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Observations of Nanobubble Formation on Carbon Nanotubes



Andrew J. Slifka, Damian S. Lauria, Gurpreet Singh, Roop L. Mahajan


We used an optical trap and a high-speed camera to image bubble initiation on the surface of multi-walled carbon nanotubes. The laser wavelength was 1064 nm and the average power was 100 mW. This is the first demonstration of bubble formation on individual nanotubes. Most, but not all, nanotubes exhibited bubble formation. Bubbles both grew from and collapsed down to submicron size. Bubbles grew at the point where the laser heated a given nanotube, rather than at the site of an impurity or defect in the nanotube, which might be likely because the high thermal conductivity along the tube should have allowed heat to transfer to a resistive defect or impurity. This leaves the issue open as to whether heating is due to a plasmon resonance rather than simple heat absorption.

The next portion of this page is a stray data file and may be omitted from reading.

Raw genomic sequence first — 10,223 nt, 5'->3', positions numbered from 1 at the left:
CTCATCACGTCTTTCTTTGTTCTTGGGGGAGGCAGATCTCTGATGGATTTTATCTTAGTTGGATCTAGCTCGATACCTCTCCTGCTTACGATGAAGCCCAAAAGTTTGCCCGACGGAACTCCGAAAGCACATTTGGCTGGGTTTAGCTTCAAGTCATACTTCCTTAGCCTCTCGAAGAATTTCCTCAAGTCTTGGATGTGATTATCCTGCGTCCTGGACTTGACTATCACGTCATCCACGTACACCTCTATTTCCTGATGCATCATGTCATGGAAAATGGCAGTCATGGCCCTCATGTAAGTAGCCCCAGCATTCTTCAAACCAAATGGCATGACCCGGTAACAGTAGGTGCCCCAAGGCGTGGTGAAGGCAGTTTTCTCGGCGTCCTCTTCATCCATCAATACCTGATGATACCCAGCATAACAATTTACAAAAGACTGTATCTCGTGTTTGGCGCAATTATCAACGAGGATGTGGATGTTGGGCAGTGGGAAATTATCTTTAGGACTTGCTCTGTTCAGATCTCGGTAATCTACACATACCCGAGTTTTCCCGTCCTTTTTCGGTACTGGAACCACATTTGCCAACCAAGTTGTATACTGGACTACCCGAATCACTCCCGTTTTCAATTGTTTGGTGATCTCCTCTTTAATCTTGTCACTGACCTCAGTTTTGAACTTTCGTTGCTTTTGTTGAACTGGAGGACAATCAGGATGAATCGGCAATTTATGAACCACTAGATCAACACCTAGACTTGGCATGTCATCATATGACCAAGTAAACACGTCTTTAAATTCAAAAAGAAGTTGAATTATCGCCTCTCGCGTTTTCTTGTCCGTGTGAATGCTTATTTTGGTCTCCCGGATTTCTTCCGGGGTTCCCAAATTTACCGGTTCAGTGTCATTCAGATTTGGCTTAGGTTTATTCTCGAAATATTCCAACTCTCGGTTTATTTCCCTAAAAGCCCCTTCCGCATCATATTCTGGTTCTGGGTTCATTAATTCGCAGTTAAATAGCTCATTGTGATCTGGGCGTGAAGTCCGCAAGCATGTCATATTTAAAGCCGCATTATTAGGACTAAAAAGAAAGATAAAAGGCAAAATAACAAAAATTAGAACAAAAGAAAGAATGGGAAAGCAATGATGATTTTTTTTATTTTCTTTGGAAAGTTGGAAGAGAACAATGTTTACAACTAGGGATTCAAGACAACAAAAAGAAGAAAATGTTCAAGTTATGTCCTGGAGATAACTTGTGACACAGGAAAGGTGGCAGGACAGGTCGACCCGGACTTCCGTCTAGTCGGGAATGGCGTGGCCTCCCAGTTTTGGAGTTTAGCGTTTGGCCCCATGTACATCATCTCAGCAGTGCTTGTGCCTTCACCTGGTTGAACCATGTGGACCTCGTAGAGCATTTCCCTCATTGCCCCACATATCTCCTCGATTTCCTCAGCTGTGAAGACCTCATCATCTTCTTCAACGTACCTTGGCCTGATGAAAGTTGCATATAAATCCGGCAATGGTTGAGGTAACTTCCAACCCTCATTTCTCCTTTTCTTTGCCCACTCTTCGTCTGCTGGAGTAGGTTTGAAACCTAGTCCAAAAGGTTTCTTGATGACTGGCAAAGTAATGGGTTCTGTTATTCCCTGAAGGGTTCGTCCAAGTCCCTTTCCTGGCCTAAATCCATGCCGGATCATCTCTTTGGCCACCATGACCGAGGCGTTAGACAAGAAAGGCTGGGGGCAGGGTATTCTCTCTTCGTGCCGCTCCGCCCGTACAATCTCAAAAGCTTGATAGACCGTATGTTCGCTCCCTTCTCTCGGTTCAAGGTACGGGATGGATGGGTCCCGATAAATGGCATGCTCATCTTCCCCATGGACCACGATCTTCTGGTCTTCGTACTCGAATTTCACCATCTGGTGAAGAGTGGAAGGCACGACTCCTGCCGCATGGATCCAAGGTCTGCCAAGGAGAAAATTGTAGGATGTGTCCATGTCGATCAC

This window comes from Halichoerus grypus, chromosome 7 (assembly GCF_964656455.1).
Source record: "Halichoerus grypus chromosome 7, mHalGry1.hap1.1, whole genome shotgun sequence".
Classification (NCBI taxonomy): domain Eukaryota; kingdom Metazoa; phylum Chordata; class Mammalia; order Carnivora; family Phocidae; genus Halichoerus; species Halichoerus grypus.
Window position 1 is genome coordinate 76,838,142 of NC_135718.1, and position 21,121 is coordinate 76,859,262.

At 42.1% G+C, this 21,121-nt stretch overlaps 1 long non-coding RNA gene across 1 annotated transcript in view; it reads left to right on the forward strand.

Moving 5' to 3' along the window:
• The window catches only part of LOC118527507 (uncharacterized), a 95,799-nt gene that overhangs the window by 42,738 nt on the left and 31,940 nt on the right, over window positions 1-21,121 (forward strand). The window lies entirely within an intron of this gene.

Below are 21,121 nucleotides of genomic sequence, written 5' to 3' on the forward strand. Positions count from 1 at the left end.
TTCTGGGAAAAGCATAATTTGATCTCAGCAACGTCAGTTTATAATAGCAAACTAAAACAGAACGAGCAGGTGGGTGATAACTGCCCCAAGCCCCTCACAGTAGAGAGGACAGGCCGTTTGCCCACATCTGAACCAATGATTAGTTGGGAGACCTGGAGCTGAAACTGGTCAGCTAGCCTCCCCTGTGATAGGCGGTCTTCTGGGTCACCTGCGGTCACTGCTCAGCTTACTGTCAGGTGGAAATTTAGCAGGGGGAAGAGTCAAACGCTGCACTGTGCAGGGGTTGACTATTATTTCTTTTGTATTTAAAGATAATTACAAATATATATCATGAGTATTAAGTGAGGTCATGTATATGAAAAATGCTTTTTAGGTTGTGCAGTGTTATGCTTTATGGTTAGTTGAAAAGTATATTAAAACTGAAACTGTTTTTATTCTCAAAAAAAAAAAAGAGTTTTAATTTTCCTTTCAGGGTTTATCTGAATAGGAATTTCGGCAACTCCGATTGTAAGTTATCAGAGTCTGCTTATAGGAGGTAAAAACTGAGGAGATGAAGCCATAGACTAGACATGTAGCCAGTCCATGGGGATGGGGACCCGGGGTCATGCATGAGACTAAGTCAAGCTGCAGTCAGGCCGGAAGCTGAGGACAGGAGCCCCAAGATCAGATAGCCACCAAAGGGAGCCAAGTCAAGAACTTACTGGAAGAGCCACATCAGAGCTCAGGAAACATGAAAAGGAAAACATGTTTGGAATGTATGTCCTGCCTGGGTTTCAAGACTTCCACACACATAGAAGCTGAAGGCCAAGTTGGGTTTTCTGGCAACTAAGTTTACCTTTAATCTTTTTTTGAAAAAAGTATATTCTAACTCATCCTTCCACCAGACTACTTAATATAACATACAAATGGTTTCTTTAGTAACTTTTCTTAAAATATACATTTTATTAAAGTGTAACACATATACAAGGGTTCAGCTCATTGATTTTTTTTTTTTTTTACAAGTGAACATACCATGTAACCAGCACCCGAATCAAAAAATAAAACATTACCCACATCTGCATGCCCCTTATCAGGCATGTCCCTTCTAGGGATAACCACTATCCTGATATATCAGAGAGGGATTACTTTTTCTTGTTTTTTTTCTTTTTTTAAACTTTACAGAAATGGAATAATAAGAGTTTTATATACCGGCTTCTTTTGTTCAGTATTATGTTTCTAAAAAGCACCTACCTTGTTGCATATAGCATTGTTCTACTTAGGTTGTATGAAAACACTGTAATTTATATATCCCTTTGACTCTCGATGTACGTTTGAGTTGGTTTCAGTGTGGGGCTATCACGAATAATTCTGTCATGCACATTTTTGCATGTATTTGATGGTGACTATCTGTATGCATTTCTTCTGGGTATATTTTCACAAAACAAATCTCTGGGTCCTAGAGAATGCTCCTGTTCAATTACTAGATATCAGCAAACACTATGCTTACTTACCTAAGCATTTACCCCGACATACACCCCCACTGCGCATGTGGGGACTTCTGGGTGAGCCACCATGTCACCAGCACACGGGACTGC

Physical Review B (Condensed Matter and Materials Physics)


boiling, bubble, carbon nanotube, plasmon resonance


Slifka, A. , Lauria, D. , Singh, G. and Mahajan, R. (2010), Observations of Nanobubble Formation on Carbon Nanotubes, Physical Review B (Condensed Matter and Materials Physics), [online], (Accessed July 25, 2024)


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Created May 28, 2010, Updated November 10, 2018